Even with the growing variety of curricular plans among our world’s medical schools, within large parts of many curricula, groups of students are still typically expected to focus on the same topics, at the same time, in the same sequence, for the same duration, and are examined in the same ways. Not surprisingly, medical students, too often, consider medical school an initiation process, a painful rite-of-passage, not a meaningful, engaging, valued set of first steps in their professional careers. They see their careers as beginning later, which, regrettably, leaves them with an insufficient sense of “ownership” of much of what they are expected to do and learn while in medical school. Without a feeling of ownership, learners typically perform below their capacities and derive less from their invested time and effort than they would if they felt authentically engaged in, and had deep positive regard for, their learning experiences.
An alternative way of thinking about curriculum
A reasonable analogy for thinking about curriculum, and how it should be formulated, is our approach to patient care. We take it for granted that patients are sufficiently distinctive, even unique, in their characteristics and in the expression of the condition that brings them to a healthcare facility, that the first step in caring for them is an appropriately targeted, often thorough, diagnostic workup. And diagnostic checks of their evolving conditions, including their responses to our interventions, are routine and individualized.
As clinicians, we devise unique outcome goals for each patient. The clinical care we provide for people if shaped by the individualized set of outcome goals we devise for each person. We adapt our expectations to an interplay among what is biologically possible, what our resources can provide, and what the individual patient’s age and prior health circumstances indicate are reasonable expectations. In other words, although there are many commonalities among the recommendations and steps we offer different patients with similar conditions, each patient gets, and certainly should get, a uniquely crafted, often fine-tuned set of offerings. And those offerings are continuously adjusted, as needed, in response to the additional information we continue gathering about them and their condition.
As clinicians, we have a deep respect for human diversity. That respect is now well embedded in modern healthcare culture. I’m persuaded that this perspective provides an appropriate starting point for thinking about medical curriculum. Contemporary brain research is providing convincing evidence that we are even more diverse as learners than we are as patients.
Educational programs should be highly individualized. They should be at least as individualized and as carefully customized as is our approach in healthcare. Like the healthcare process, the education process is a set of interventions. In healthcare, perhaps without noticing anymore, we carry with us a general understanding of the features of optimal health, which becomes our starting point for formulating the unique set of outcome goals we devise for the care we provide for each patient. We quickly, often automatically, adapt our expected outcomes to the realities of each individual patient’s situation.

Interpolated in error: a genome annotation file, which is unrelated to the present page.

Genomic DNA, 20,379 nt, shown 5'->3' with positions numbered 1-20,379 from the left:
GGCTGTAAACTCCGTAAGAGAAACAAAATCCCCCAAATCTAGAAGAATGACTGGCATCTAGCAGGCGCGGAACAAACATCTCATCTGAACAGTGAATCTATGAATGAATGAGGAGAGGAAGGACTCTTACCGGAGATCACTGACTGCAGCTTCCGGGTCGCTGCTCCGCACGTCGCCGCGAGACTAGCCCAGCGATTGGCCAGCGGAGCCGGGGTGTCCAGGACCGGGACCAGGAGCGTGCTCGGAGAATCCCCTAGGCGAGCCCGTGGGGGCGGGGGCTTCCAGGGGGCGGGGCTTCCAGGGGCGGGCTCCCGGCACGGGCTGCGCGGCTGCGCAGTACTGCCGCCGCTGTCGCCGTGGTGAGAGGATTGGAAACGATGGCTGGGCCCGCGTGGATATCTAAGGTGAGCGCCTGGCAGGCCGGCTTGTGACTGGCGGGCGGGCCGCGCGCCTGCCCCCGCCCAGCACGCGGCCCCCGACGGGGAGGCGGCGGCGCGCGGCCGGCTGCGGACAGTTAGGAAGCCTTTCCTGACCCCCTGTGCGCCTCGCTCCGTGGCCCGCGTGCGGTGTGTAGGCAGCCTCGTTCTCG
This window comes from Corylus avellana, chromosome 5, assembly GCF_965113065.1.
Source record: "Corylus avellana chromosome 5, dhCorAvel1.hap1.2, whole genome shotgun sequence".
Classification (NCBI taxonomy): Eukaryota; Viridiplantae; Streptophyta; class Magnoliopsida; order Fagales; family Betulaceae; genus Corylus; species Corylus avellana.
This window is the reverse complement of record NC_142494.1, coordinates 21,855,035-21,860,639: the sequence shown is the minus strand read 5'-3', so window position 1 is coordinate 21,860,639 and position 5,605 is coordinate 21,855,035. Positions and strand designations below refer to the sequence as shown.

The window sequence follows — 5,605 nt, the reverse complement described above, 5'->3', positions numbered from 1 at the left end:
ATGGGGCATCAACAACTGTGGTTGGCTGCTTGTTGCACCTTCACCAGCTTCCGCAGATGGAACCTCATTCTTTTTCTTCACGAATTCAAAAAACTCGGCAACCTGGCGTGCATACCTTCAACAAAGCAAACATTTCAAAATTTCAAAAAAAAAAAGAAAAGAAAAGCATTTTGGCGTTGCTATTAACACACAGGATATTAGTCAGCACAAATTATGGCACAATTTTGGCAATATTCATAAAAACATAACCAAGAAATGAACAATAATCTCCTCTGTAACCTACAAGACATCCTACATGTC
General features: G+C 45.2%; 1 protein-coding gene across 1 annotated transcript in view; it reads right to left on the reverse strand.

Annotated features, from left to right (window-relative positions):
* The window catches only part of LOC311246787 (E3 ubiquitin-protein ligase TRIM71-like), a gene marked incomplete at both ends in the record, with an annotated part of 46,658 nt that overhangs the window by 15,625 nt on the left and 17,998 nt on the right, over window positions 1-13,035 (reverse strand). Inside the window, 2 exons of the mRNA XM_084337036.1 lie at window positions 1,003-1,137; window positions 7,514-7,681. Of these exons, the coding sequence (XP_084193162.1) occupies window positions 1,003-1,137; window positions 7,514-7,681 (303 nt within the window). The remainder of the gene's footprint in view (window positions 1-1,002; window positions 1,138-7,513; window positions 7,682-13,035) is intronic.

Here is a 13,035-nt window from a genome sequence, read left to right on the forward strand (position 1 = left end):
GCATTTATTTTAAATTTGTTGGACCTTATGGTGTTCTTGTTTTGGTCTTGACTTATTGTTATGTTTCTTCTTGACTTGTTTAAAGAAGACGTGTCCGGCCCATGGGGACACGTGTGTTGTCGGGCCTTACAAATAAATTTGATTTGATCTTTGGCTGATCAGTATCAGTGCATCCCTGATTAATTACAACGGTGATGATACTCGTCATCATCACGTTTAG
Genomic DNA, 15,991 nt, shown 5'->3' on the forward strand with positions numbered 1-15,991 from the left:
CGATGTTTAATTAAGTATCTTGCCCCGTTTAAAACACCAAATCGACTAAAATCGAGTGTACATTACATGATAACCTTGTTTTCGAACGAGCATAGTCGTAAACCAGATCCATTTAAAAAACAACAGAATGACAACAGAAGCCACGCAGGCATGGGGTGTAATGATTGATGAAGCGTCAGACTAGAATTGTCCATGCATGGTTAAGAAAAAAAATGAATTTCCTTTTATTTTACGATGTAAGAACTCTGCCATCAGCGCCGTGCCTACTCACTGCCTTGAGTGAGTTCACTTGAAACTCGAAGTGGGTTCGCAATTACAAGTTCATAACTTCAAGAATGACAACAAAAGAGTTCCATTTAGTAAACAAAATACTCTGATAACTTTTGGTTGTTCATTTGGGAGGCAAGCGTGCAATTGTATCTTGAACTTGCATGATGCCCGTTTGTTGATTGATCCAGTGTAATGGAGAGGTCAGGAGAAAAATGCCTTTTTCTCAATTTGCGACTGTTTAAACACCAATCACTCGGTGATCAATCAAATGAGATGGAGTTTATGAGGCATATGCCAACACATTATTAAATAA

Toward outcome goals for medical education
Although we aren’t likely to soon reach the same level of agreement about an idealized set of outcome goals for medical education as we have for healthcare, I propose that we need to work toward a far clearer sense of those desired outcomes than we now have. And, as we do in patient care, we need to then move backward from the ideal toward a formulation of individualized goals for each student, appropriately adapted to that person’s unique set of characteristics and needs. As we also do in patient care, we must postpone our formulation of goals for each student until we’ve assembled an appropriately thorough array of diagnostic findings for that person.
The goals we formulate for each student must be developed in collaboration with the student, and must be seen as dynamic. These outcome goals need to be subject to continuous revision, guided by new findings that emerge from our continuing diagnostic data-gathering over time. Our long-standing heritage ofassuming we know what all students will need, even before we’ve met them, is badly overdue for rejection and replacement with a more appropriate approach, as I discuss further in Part 2.
NEXT: Part 2. Designing an appropriate curriculum.
Hilliard Jason, MD, EdD
First posted: 1/24/12
* NOTE-1: As with all entries in this blog, your constructive critiques, recommendations and reflections are warmly encouraged. Please add your Comments below, or, to convey your reactions privately, please send an email to: email@example.com. Many thanks.
* NOTE-2: I’m currently part of a small group that is conceptualizing a possible new kind of medical school for Europe, so, many elements of educational design are very much on my mind at this time. Inescapably, curriculum is a central consideration. My reflections for our deliberations have helped spawn this and other blog postings.
From Rethinking Medical Education goto:http://rethinkmeded.org